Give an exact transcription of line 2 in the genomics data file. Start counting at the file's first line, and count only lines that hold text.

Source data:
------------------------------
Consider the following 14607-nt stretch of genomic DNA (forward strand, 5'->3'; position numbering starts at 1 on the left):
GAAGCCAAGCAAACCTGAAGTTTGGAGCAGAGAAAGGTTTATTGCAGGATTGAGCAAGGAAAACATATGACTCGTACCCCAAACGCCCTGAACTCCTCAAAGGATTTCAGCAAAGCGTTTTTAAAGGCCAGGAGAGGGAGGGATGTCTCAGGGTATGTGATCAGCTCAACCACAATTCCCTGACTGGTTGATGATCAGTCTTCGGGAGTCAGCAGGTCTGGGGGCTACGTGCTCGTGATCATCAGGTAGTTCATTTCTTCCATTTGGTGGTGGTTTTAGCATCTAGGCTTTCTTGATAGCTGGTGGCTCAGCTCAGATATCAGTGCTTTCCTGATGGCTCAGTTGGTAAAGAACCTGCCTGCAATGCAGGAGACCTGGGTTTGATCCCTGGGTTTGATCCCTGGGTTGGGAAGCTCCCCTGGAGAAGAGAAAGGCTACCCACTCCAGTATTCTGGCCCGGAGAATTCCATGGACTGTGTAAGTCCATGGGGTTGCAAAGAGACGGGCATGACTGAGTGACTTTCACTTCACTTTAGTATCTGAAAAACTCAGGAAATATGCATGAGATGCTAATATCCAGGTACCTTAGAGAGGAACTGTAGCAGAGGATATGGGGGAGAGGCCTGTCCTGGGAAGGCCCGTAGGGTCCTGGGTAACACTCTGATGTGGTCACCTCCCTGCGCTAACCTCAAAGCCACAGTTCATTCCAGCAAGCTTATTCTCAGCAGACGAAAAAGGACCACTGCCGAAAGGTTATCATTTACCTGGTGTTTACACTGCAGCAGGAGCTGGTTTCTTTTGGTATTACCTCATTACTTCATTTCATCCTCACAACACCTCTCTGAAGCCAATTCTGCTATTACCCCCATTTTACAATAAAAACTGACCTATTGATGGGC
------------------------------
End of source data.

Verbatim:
GAAGCCAAGCAAACCTGAAGTTTGGAGCAGAGAAAGGTTTATTGCAGGATTGAGCAAGGAAAACATATGACTCGTACCCCAAACGCCCTGAACTCCTCAAAGGATTTCAGCAAAGCGTTTTTAAAGGCCAGGAGAGGGAGGGATGTCTCAGGGTATGTGATCAGCTCAACCACAATTCCCTGACTGGTTGATGATCAGTCTTCGGGAGTCAGCAGGTCTGGGGGCTACGTGCTCGTGATCATCAGGTAGTTCATTTCTTCCATTTGGTGGTGGTTTTAGCATCTAGGCTTTCTTGATAGCTGGTGGCTCAGCTCAGATATCAGTGCTTTCCTGATGGCTCAGTTGGTAAAGAACCTGCCTGCAATGCAGGAGACCTGGGTTTGATCCCTGGGTTTGATCCCTGGGTTGGGAAGCTCCCCTGGAGAAGAGAAAGGCTACCCACTCCAGTATTCTGGCCCGGAGAATTCCATGGACTGTGTAAGTCCATGGGGTTGCAAAGAGACGGGCATGACTGAGTGACTTTCACTTCACTTTAGTATCTGAAAAACTCAGGAAATATGCATGAGATGCTAATATCCAGGTACCTTAGAGAGGAACTGTAGCAGAGGATATGGGGGAGAGGCCTGTCCTGGGAAGGCCCGTAGGGTCCTGGGTAACACTCTGATGTGGTCACCTCCCTGCGCTAACCTCAAAGCCACAGTTCATTCCAGCAAGCTTATTCTCAGCAGACGAAAAAGGACCACTGCCGAAAGGTTATCATTTACCTGGTGTTTACACTGCAGCAGGAGCTGGTTTCTTTTGGTATTACCTCATTACTTCATTTCATCCTCACAACACCTCTCTGAAGCCAATTCTGCTATTACCCCCATTTTACAATAAAAACTGACCTATTGATGGGC